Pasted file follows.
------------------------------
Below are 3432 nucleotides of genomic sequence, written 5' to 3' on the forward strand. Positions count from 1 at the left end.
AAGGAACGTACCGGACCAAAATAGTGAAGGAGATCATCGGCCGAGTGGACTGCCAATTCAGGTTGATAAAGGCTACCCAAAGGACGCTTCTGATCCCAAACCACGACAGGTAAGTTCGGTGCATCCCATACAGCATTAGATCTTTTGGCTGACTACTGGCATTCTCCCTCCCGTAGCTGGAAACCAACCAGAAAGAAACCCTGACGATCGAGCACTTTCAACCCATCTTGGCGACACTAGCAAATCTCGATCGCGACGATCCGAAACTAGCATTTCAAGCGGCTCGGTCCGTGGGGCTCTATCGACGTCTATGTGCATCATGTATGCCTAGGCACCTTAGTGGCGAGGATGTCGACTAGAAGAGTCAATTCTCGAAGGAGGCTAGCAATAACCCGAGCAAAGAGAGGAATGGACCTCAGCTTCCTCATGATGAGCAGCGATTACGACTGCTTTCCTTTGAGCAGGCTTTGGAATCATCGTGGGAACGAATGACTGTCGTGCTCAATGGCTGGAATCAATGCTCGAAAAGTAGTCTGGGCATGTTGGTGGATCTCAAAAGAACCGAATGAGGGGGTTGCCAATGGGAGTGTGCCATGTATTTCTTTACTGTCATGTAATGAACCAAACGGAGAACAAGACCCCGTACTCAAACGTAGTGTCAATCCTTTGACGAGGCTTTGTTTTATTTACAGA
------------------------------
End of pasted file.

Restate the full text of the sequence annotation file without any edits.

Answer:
Below are 3432 nucleotides of genomic sequence, written 5' to 3' on the forward strand. Positions count from 1 at the left end.
AAGGAACGTACCGGACCAAAATAGTGAAGGAGATCATCGGCCGAGTGGACTGCCAATTCAGGTTGATAAAGGCTACCCAAAGGACGCTTCTGATCCCAAACCACGACAGGTAAGTTCGGTGCATCCCATACAGCATTAGATCTTTTGGCTGACTACTGGCATTCTCCCTCCCGTAGCTGGAAACCAACCAGAAAGAAACCCTGACGATCGAGCACTTTCAACCCATCTTGGCGACACTAGCAAATCTCGATCGCGACGATCCGAAACTAGCATTTCAAGCGGCTCGGTCCGTGGGGCTCTATCGACGTCTATGTGCATCATGTATGCCTAGGCACCTTAGTGGCGAGGATGTCGACTAGAAGAGTCAATTCTCGAAGGAGGCTAGCAATAACCCGAGCAAAGAGAGGAATGGACCTCAGCTTCCTCATGATGAGCAGCGATTACGACTGCTTTCCTTTGAGCAGGCTTTGGAATCATCGTGGGAACGAATGACTGTCGTGCTCAATGGCTGGAATCAATGCTCGAAAAGTAGTCTGGGCATGTTGGTGGATCTCAAAAGAACCGAATGAGGGGGTTGCCAATGGGAGTGTGCCATGTATTTCTTTACTGTCATGTAATGAACCAAACGGAGAACAAGACCCCGTACTCAAACGTAGTGTCAATCCTTTGACGAGGCTTTGTTTTATTTACAGA